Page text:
Pian Upe Game Reserve is one of the largest wildlife conservation areas in Uganda – second only to the Murchison Falls National Park. It is located in the Karamoja region in the northeastern part of Uganda. The reserve covers an area of about 2,788 square kilometers and is found between Kidepo National Park and Mount Elgon National Park. Pian Upe is bordered by the Bokora Wildlife Reserve and Matheniko Game Reserve in different directions. Unlike Matheniko and Bokora, the Pian Upe game reserve is part of the Mount Elgon Conservation Area. Pian Upe is very close to the Eastern town of Mbale. It takes about 2 hours to reach the reserve from Mbale town and 6 from Kampala city. The area started as an animal sanctuary in 1958 before being upgraded into a wildlife reserve in the 1960s.
The most striking thing about Pian Upe Wildlife Reserve is its landscape which consists of vast plains, rocky outcrops, and mountains. Pian Upe Wildlife Reserve is home to a respectable collection of large mammals, birds, and reptiles. Visitors to the reserve should expect to see zebras, elands, gazelles, and oribi. Other animals include spotted hyenas, civets, jackals, serval cats, cheetahs, leopards, topi, wildcats, buffaloes, roan antelopes, reedbucks, Duikers, Dik-dik, the Pian Upe game reserve in Uganda Ugandan Kob, waterbucks, hares, porcupines, the rock hyrax, aardvark and hedgehogs. The primates include Olive baboons, patas monkeys, and Vervet monkeys. Pian Upe game reserve is also home to reptiles like rock pythons, puff adders, water snakes, skinks, geckos, chameleons and monitor lizards. The most attractive bird here is the ostrich.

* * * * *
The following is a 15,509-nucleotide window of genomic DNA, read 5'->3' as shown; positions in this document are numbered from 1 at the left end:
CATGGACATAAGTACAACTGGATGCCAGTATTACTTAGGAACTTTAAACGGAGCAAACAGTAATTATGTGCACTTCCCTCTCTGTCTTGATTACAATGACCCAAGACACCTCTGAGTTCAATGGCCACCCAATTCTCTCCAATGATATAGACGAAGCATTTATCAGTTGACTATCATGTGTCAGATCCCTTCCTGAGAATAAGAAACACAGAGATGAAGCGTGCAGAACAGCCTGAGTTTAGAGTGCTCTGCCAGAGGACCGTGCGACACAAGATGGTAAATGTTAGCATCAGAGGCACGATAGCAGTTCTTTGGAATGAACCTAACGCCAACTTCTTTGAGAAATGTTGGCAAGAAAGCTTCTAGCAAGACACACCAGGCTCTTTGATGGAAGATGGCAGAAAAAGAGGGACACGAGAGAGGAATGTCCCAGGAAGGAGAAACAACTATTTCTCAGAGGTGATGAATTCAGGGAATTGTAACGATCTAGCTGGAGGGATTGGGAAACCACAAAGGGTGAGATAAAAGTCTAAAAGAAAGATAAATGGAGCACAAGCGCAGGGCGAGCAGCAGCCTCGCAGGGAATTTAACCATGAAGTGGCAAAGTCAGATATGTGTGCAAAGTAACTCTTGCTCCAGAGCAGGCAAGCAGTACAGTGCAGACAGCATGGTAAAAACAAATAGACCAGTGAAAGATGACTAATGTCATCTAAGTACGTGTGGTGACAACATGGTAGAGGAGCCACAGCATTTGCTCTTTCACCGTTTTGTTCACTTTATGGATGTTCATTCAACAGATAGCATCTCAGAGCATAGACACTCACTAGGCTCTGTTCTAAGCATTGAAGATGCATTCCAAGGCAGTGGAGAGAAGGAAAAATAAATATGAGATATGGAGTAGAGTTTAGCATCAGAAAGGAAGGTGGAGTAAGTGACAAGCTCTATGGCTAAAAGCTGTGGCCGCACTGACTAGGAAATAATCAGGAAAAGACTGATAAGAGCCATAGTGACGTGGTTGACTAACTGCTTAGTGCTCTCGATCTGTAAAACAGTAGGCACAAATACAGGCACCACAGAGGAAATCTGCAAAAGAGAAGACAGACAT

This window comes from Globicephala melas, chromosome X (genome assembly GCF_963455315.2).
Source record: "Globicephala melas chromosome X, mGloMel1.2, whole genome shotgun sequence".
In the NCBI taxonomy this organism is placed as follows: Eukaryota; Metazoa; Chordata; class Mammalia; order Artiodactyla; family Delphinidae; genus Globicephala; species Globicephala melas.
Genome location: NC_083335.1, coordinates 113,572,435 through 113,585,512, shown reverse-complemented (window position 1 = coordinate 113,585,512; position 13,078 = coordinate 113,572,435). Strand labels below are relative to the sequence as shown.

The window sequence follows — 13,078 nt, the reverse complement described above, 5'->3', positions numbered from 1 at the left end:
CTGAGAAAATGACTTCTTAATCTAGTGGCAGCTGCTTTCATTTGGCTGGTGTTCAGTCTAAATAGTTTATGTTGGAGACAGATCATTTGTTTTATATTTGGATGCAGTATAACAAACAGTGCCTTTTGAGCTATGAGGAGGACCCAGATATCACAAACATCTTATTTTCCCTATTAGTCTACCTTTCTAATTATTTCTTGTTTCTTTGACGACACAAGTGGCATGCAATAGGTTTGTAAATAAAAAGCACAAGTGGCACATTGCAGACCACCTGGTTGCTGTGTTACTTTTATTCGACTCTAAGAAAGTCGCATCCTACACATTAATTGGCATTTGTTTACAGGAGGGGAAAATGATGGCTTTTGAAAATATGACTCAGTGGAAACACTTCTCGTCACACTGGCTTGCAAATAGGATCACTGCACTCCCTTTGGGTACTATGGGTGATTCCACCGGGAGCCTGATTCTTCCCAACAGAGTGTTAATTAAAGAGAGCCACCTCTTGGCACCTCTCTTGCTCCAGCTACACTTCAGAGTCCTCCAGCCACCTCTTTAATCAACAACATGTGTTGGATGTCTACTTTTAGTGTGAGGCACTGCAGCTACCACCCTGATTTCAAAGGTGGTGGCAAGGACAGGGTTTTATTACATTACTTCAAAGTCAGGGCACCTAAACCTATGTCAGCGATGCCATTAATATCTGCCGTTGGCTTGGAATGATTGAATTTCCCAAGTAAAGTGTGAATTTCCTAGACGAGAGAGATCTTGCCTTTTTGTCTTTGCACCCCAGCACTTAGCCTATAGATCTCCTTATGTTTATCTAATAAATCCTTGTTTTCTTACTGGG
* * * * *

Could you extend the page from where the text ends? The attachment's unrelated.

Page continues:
The Pian are a sub-division of the Karamojong and the Upe are a mixture of both the Karamojong and Kalenjin. Pian Upe Wildlife Reserve derives its name from these two indigenous African tribes.
Pian Upe game reserve is under the control of the Uganda Wildlife Authority through the Mountain Elgon Conservation Department. The greatest threat to this vast wilderness is encroachment by humans. The area close to the Greek River is the most threatened because of human occupation and farming activities.
The Karamojong people are increasingly starting to rely more on farming as a source of livelihood after losing many of their cattle to droughts and cattle raiding from other nomadic tribes in neighboring Kenya. Farming is unpredictable in this semi-arid area and many are tempted to hunt the wild animals in the reserve. Poaching threats also come from nomadic pastoralists originating from Kenya. The borders are not properly guarded and nomadic herdsmen from Kenya cross over to Uganda in search of water and food for their animals. Once in Uganda, they hunt down wild animals for meat and also cut down trees for their temporary shelters.